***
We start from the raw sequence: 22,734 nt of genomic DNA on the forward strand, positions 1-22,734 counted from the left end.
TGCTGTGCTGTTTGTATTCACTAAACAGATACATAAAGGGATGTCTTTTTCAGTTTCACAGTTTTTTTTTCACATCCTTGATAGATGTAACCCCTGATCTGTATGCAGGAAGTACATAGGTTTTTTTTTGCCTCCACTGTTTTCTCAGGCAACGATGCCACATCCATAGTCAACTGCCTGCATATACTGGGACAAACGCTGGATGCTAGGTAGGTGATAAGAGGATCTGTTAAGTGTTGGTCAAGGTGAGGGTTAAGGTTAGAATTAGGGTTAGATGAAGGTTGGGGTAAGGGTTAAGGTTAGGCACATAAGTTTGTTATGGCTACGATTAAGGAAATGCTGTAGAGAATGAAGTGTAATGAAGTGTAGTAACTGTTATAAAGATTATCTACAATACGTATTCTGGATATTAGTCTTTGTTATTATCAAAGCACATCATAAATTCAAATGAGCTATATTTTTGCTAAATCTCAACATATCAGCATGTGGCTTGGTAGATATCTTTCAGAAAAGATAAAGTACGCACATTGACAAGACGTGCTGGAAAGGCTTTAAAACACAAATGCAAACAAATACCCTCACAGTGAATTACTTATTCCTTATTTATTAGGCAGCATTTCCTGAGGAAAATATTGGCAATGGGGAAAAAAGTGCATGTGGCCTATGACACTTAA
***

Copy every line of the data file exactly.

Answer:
We start from the raw sequence: 22,734 nt of genomic DNA on the forward strand, positions 1-22,734 counted from the left end.
TGCTGTGCTGTTTGTATTCACTAAACAGATACATAAAGGGATGTCTTTTTCAGTTTCACAGTTTTTTTTTCACATCCTTGATAGATGTAACCCCTGATCTGTATGCAGGAAGTACATAGGTTTTTTTTTGCCTCCACTGTTTTCTCAGGCAACGATGCCACATCCATAGTCAACTGCCTGCATATACTGGGACAAACGCTGGATGCTAGGTAGGTGATAAGAGGATCTGTTAAGTGTTGGTCAAGGTGAGGGTTAAGGTTAGAATTAGGGTTAGATGAAGGTTGGGGTAAGGGTTAAGGTTAGGCACATAAGTTTGTTATGGCTACGATTAAGGAAATGCTGTAGAGAATGAAGTGTAATGAAGTGTAGTAACTGTTATAAAGATTATCTACAATACGTATTCTGGATATTAGTCTTTGTTATTATCAAAGCACATCATAAATTCAAATGAGCTATATTTTTGCTAAATCTCAACATATCAGCATGTGGCTTGGTAGATATCTTTCAGAAAAGATAAAGTACGCACATTGACAAGACGTGCTGGAAAGGCTTTAAAACACAAATGCAAACAAATACCCTCACAGTGAATTACTTATTCCTTATTTATTAGGCAGCATTTCCTGAGGAAAATATTGGCAATGGGGAAAAAAGTGCATGTGGCCTATGACACTTAA